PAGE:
The more we educate ourselves and others about mental health and talk about it, the more we can reduce the stigma! Here are some steps you can take to make a positive change around shared perceptions of mental illness and mental health conditions:

Seek treatment and/or encourage others to seek treatment for their mental health. 

Professional mental health providers can help diagnose mental health conditions and identify ways to reduce or work through the symptoms. It is also important to remove any judgment around seeking help! It does not make you “weak” or a “failure.” In fact, getting help will improve your wellbeing and your relationships with the people you care about. Developing healthy habits and systems of self-care such as good nutrition, exercise, and a strong sleep routine can also improve your mental health.

Reach out and talk to people about what you are feeling and experiencing, or be available for a friend or loved one so that they can talk about their experiences! 

Talking about mental health can be daunting, but sharing how you feel with someone you trust can make a huge difference. It can help you (and them) better understand what you are going through, and it can create a network of support to help you work through it. Similarly, being available to listen to friends or loved ones talk about how they are feeling can help someone who is struggling with their mental health feel less alone.

Do not equate people with their mental illness.

People are not defined by their mental illness. Understanding person-first language vs. identity-first language can help you learn more about how people prefer to describe and identify themselves, and can also provide ways to distinguish someone from their diagnosis, center the human aspect of mental health, and reduce stigma and judgment.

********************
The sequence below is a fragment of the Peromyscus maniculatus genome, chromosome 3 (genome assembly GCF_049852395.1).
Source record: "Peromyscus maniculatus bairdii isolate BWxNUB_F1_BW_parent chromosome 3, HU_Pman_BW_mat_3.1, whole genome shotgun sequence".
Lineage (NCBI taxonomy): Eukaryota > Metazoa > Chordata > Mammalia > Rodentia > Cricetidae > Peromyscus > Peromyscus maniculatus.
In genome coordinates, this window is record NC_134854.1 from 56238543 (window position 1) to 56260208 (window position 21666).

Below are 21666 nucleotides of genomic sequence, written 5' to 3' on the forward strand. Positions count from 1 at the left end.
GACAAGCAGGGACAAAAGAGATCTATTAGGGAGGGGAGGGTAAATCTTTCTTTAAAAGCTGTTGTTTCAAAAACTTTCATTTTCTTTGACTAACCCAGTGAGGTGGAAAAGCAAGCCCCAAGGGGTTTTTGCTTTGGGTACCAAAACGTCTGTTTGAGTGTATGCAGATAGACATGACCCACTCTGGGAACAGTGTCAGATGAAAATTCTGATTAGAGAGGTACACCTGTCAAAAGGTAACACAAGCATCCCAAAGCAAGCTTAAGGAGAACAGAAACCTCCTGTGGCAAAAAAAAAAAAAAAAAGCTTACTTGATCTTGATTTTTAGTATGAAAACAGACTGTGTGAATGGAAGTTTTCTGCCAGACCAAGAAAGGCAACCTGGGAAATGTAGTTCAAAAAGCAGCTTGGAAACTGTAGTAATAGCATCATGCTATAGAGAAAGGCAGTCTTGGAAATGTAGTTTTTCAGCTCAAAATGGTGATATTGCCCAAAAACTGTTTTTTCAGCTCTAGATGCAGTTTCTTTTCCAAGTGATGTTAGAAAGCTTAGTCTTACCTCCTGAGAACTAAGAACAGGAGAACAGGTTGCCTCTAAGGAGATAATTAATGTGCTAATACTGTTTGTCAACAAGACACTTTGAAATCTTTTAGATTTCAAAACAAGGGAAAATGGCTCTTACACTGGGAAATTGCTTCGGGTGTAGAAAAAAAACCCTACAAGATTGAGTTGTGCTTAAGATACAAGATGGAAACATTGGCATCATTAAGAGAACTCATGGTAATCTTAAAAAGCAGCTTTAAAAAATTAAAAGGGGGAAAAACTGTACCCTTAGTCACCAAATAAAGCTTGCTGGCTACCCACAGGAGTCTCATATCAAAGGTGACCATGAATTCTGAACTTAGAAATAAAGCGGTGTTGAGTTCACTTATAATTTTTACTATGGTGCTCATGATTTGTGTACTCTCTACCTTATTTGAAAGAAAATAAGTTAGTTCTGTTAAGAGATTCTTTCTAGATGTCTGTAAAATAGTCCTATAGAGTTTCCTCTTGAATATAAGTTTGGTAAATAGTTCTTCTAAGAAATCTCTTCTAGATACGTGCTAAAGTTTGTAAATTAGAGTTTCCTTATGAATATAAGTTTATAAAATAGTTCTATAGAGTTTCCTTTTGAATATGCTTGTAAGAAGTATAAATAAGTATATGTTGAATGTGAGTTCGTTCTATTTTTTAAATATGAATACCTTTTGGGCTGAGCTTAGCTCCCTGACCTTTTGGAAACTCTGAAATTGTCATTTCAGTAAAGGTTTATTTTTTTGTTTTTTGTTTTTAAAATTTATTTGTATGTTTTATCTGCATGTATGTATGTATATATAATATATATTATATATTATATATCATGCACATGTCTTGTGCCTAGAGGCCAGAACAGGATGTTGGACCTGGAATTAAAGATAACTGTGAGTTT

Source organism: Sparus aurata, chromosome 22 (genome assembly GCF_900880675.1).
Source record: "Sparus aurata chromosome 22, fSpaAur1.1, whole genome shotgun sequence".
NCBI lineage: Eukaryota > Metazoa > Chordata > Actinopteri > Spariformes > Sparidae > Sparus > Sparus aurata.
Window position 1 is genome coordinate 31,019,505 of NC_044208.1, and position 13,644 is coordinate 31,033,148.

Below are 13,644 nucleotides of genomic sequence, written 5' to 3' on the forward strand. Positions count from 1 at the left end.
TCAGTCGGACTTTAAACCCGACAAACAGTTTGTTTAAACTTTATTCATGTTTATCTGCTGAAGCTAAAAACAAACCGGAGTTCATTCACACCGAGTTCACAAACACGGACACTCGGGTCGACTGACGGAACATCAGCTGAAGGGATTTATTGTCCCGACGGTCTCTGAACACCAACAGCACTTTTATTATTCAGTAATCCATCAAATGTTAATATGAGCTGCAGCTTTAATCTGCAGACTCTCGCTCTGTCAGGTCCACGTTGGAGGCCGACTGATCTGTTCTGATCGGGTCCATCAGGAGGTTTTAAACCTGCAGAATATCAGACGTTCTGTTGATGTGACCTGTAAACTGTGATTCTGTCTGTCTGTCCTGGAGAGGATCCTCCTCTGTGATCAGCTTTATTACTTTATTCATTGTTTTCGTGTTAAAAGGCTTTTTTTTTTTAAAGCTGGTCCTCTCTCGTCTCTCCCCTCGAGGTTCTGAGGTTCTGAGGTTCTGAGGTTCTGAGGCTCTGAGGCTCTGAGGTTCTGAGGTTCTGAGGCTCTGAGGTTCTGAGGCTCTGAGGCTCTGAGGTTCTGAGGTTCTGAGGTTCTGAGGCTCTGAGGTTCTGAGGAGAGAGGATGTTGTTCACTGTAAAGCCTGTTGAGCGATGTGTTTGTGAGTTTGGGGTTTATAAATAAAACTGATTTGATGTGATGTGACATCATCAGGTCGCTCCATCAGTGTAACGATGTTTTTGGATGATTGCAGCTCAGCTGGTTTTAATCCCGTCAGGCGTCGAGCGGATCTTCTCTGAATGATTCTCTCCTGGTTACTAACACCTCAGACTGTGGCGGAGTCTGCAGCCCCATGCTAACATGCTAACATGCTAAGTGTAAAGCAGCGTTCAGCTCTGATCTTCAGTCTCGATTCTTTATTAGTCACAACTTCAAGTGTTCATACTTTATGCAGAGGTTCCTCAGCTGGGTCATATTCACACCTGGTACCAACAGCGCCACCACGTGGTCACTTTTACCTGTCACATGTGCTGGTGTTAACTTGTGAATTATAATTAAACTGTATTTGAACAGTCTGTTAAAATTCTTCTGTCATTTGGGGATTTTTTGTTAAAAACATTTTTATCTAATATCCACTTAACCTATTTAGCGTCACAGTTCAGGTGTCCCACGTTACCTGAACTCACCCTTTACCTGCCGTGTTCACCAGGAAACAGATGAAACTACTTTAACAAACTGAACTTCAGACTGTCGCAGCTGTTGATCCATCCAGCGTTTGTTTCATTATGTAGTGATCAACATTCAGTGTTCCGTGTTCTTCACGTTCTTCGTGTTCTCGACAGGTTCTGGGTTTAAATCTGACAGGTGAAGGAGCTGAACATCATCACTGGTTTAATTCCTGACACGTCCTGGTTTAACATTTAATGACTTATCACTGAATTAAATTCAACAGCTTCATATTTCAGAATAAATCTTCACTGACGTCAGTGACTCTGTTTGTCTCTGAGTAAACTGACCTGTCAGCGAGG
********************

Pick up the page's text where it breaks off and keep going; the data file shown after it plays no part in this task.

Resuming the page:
Speak out against the stigma!

If you see/hear misinformation or negativity surrounding mental health, say something! It can help others navigating mental health conditions feel supported and less alone in their experiences. [6]

Learn more about mental health and how to talk about it at

You are not alone, there is help!

If you need emergence services:
For someone with an immediate life-threatening emergency, dial 9-1-1 for assistance.

  • Call Colorado Crisis Services at 1.844.493.TALK (8255) | Text TALK to 38255. Get connected to a crisis counselor or trained professional 24/7 who will assess risk and determine if a mobile response is necessary. There is no wrong reason to call – from suicidal thoughts to anxiety, loneliness, or substance use, someone will be there to talk you through it.
  • Call the National Suicide Prevention Lifeline at 9-8-8. The National Suicide Prevention Lifeline connects you with a crisis center in the Lifeline network closest to your location. Your call will be answered by a trained crisis worker who will listen empathetically and without judgment. The crisis worker will work to ensure that you feel safe and help identify options and information about mental health services in your area. Your call is confidential and free.
  • To learn how to get support for mental health, drug, and alcohol issues, visit
  • To locate treatment facilities or providers, visit or call SAMHSA’s National Helpline at 800-662-HELP (4357).

Find more resources to help with mental and behavioral health here.